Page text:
As Minister of Health, Ethiopia, Dr Tedros Adhanom Ghebreyesus led a comprehensive reform effort of the country’s health system, including the expansion of the country’s health infrastructure, creating 3,500 health centres and 16,000 health posts; expanded the health workforce by 38,000 health extension workers; and initiated financing mechanisms to expand health insurance coverage. As Minister of Foreign Affairs, he led the effort to negotiate the Addis Ababa Action Agenda, in which 193 countries committed to the financing necessary to achieve the Sustainable Development Goals.

As Chair of the Global Fund and of RBM, Dr Tedros Adhanom Ghebreyesus secured record funding for the two organizations and created the Global Malaria Action Plan, which expanded RBM’s reach beyond Africa to Asia and Latin America.

CV


Manchester: The latest from CNN

Prime Minister Theresa May announced Tuesday that the UK has raised its threat level to “critical” — the highest level — for the first time in a decade. The level suggests intelligence services believe an attack is “imminent.”

The action comes a day after a suicide bombing killed 22 people and injured dozens at an Ariana Grande concert in Manchester, England.

Police have identified 22-year old Salman Abedi as the suspected attacker. He was born and raised in the United Kingdom, the Prime Minister said.

ISIS claimed responsibility for the attack but offered no proof. A British counterterrorism official told CNN that no evidence links the suspect to an established terror group.

Grande has suspended her tour. “Broken. From the bottom of my heart, i am so so sorry. i don’t have words,” the singer tweeted.

Eight-year-old Saffie Rose Roussos and 18-year-old Georgina Callander were among the first victims identified in the attack.

Key questions for investigators, according to CNN National Security Analyst Peter Bergen: Where was the bomb constructed? What chemicals were used? And how did the perpetrator learn to build the bomb?

The blast marked the deadliest terror attack on British soil since the 2005 London bombings.


The British government has raised its terrorism threat level to critical — the highest level — meaning that another attack may be imminent

NY Times

“…It was only the third time that Britain had raised the threat level to critical….”


Manchester: 22 dead and 59 injured

NY Times

 

“…..The police say a man detonated an “improvised explosive device” and died at the scene. Investigators say they believe the man acted alone, but they are trying to determine if he was part of a wider network. There were reports the device used nuts, bolts or nails as shrapnel….”

 


Yemen: 23 425 new suspected cases of cholera and 242 related deaths

WHO

Weekly update – cholera in Yemen, 20 May 2017

20 May 2017 – The Ministry of Public Health and Population of Yemen has released updated numbers of cholera cases in the country. Since the last update on 27 April, 23 425 new suspected cases of cholera and 242 related deaths (case-fatality rate 1.1%) have been reported, mainly from Amran, Hajjah and Sana’a governorates and Sana’a city.

A cumulative total of 49 495 suspected cases of cholera, including 362 associated deaths have been reported across the country since the outbreak started in October 2016. However, between 27 April and 18 May 2017, there has been a significant upsurge in the number of suspected cholera cases. The outbreak has spread to around 210 districts in 18 governorates across the country, and the case fatality rate has exceeded 1%.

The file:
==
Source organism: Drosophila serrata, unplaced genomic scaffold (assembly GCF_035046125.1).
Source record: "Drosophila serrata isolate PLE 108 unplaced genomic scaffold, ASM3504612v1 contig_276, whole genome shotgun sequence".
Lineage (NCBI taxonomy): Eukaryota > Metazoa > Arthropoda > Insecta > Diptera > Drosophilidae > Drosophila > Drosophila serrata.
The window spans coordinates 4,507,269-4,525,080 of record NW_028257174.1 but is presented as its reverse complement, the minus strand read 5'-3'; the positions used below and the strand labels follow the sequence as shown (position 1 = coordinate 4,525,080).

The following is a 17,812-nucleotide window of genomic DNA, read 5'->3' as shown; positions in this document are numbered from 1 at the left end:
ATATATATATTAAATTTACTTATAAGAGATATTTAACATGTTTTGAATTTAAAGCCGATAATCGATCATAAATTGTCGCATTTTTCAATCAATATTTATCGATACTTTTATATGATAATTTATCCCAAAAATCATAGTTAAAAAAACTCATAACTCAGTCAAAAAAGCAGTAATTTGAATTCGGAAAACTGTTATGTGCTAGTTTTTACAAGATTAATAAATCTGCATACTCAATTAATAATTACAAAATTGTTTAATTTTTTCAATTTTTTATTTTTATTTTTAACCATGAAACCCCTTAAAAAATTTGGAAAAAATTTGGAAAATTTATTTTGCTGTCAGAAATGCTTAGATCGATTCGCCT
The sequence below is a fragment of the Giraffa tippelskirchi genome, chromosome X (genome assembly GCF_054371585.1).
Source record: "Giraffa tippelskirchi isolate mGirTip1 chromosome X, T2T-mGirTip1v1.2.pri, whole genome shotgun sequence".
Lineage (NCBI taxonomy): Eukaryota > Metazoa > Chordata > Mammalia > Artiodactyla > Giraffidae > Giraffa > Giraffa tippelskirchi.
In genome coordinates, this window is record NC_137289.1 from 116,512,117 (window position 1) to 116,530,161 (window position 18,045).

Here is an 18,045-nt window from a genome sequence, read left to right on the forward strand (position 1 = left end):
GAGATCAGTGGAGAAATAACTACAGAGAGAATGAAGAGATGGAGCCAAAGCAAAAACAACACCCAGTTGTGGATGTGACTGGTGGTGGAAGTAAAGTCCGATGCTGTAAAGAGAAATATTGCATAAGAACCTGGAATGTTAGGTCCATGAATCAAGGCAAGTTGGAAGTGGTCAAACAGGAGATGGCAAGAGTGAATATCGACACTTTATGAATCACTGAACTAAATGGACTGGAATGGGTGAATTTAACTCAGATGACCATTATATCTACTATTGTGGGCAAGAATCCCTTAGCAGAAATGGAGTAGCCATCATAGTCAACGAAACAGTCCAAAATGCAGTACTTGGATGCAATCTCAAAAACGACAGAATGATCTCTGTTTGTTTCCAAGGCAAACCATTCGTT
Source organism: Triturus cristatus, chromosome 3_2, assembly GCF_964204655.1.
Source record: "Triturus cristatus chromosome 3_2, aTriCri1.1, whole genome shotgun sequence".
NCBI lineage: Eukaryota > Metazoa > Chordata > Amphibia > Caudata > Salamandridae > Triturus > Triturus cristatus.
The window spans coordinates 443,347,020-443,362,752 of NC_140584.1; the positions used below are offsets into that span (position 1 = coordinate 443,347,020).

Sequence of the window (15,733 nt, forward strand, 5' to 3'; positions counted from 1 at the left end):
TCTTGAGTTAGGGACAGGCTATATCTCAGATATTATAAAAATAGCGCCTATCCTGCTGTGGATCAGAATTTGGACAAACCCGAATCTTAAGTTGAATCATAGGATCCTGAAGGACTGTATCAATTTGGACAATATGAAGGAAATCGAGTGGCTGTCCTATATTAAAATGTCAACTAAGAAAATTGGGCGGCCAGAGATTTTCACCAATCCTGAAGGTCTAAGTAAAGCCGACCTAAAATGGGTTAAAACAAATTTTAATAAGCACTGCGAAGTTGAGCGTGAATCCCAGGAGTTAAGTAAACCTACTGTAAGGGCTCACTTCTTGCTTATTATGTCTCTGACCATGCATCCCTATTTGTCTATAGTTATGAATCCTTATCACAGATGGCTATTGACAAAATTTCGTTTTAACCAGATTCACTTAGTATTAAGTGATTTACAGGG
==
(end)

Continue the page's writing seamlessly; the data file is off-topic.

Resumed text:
WHO has intensified the cholera response activities to mitigate the outbreak, including the establishment of 4 cholera treatment and 16 oral dehydration centres, training of health workers to manage the cases, deployment of rapid response team to manage cholera cases investigations and respond to the outbreak, enhancement of Yemen’s disease early warning surveillance systems, and provision of emergency medical supplies to treatment facilities.

The ongoing response operations are severely hampered by limited active case-finding, population movement and displacement, poor accesses to health care services, food insecurity and malnutrition.


WHO travel: Wastefully extravagant or appropriate?

WHO

WHO travel to support program work

News release

Travel is an essential aspect of WHO’s global health work – convening experts for collective decision-making on health interventions or traveling experts anywhere in the world that requires technical assistance for global health. WHO’s travel expenditure in calendar year 2015 was US$ 234 million, and in calendar year 2016 was US$ 200 million – a reduction of 14%.

Less than half of these costs are for staff travel – nearly 60% is spent on travel of external experts to support countries, and for representatives of Member States to travel to technical meetings and sessions of WHO governing bodies.

WHO staff travel covers a diverse range of activities: for example, assessing countries’ emergency preparedness, implementing vaccine campaigns, training Member States’ health care workforce, and strengthening Organizational management.

WHO has clear travel policies, recently strengthened by Director-General Margaret Chan’s request for a policy prohibiting first class travel for all of WHO, regardless of position or grade. Business class travel is permitted only for official travel over 9 hours. In addition, per diems for all WHO-funded travel conform to UN rates.

The Director-General strictly abides by WHO’s travel policies. She does not travel first class. She receives a standard per diem entitlement at UN rates. For example, on recent travel to Guinea, the Director-General’s overnight stay cost the same as all other WHO travellers – €212 – and well within UN per diem rates. On some visits, the Director-General is hosted by a Member State. In those cases; her accommodation is provided by the hosting nation at no cost to WHO. When that occurs, she receives no per diem.

WHO is always looking for ways to reduce travel costs. Overall compliance with WHO’s travel policy is high, and improving each year. As an example, to-date in 2017, only 20% of business class tickets were purchased less than 14 days before travel (emergency travel often requires booking within the 14 day rule, and can be permitted with appropriate review). This is a marked improvement on the 31% during the same period in 2016 and 39% in 2015.


Categories

Recent Posts

Archives

Admin